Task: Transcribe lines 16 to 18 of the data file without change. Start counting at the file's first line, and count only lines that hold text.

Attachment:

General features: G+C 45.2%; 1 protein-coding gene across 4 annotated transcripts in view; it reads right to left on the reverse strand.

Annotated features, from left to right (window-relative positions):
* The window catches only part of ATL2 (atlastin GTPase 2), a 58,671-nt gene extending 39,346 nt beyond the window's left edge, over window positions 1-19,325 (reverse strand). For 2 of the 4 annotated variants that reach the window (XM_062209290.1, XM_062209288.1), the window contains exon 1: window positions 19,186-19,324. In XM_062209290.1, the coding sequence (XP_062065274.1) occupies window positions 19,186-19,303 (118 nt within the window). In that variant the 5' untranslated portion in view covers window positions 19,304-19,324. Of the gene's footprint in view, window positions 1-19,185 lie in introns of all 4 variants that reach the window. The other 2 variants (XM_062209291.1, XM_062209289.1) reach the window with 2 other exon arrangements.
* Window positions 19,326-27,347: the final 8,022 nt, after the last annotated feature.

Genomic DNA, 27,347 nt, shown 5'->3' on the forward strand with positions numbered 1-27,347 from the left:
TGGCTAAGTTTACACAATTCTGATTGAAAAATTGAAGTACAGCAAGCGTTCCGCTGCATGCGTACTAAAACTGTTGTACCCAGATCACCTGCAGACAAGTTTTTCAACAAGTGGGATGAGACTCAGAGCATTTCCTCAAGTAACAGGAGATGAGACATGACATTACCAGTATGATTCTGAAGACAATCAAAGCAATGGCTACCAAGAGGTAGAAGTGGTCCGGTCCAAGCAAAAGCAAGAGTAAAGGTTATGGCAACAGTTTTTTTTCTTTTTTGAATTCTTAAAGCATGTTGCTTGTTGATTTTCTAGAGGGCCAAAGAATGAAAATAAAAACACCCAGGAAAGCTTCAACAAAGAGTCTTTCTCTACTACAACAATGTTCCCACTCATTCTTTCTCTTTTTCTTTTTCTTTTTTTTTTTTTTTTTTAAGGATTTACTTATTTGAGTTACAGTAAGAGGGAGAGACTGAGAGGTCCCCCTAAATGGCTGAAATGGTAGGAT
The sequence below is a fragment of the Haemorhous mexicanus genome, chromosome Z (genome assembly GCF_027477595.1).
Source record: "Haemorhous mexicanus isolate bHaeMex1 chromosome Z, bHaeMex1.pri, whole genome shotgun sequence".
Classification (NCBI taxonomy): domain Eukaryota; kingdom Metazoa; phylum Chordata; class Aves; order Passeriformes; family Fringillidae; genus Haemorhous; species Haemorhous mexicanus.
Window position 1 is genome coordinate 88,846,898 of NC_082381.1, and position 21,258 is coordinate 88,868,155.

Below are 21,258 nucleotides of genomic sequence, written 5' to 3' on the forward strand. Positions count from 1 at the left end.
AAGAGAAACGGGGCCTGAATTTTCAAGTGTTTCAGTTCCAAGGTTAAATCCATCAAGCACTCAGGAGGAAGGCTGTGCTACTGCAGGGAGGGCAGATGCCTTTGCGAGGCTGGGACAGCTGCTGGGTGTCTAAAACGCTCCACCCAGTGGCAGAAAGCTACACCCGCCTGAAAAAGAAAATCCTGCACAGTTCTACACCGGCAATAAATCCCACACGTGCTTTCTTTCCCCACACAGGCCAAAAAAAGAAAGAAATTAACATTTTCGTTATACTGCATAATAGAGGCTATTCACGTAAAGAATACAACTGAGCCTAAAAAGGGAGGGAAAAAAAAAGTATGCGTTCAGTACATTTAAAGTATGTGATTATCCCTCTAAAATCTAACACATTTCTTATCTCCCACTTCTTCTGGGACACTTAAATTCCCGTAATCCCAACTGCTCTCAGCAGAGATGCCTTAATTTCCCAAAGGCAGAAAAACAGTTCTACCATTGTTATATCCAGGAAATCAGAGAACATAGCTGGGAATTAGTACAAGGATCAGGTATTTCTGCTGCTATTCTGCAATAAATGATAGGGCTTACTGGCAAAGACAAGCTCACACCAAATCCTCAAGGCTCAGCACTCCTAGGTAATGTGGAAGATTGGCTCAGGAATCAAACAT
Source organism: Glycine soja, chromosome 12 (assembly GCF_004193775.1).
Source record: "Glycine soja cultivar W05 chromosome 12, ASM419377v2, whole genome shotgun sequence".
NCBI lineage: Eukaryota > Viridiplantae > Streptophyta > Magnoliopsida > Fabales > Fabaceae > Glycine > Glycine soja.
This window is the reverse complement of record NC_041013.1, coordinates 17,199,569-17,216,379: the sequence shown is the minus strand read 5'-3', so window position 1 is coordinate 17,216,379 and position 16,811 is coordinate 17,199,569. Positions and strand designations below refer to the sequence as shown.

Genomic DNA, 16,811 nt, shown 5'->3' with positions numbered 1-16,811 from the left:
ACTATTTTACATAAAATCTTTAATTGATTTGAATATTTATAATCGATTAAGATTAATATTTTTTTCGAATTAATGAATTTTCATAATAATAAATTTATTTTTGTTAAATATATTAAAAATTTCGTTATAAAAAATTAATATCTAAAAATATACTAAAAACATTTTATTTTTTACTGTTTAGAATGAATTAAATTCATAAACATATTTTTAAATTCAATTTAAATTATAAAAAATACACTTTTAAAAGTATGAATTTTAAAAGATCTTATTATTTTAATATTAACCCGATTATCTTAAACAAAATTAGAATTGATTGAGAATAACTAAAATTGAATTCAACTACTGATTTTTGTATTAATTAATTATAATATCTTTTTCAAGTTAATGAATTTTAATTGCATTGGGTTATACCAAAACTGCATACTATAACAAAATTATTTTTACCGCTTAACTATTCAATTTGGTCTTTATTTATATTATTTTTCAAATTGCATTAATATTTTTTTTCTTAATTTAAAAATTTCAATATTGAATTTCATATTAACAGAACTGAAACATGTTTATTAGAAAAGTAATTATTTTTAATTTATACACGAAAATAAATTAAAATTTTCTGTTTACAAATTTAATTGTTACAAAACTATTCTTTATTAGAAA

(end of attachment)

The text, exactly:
This window is the reverse complement of record NC_041013.1, coordinates 17,199,569-17,216,379: the sequence shown is the minus strand read 5'-3', so window position 1 is coordinate 17,216,379 and position 16,811 is coordinate 17,199,569. Positions and strand designations below refer to the sequence as shown.

Genomic DNA, 16,811 nt, shown 5'->3' with positions numbered 1-16,811 from the left:
ACTATTTTACATAAAATCTTTAATTGATTTGAATATTTATAATCGATTAAGATTAATATTTTTTTCGAATTAATGAATTTTCATAATAATAAATTTATTTTTGTTAAATATATTAAAAATTTCGTTATAAAAAATTAATATCTAAAAATATACTAAAAACATTTTATTTTTTACTGTTTAGAATGAATTAAATTCATAAACATATTTTTAAATTCAATTTAAATTATAAAAAATACACTTTTAAAAGTATGAATTTTAAAAGATCTTATTATTTTAATATTAACCCGATTATCTTAAACAAAATTAGAATTGATTGAGAATAACTAAAATTGAATTCAACTACTGATTTTTGTATTAATTAATTATAATATCTTTTTCAAGTTAATGAATTTTAATTGCATTGGGTTATACCAAAACTGCATACTATAACAAAATTATTTTTACCGCTTAACTATTCAATTTGGTCTTTATTTATATTATTTTTCAAATTGCATTAATATTTTTTTTCTTAATTTAAAAATTTCAATATTGAATTTCATATTAACAGAACTGAAACATGTTTATTAGAAAAGTAATTATTTTTAATTTATACACGAAAATAAATTAAAATTTTCTGTTTACAAATTTAATTGTTACAAAACTATTCTTTATTAGAAA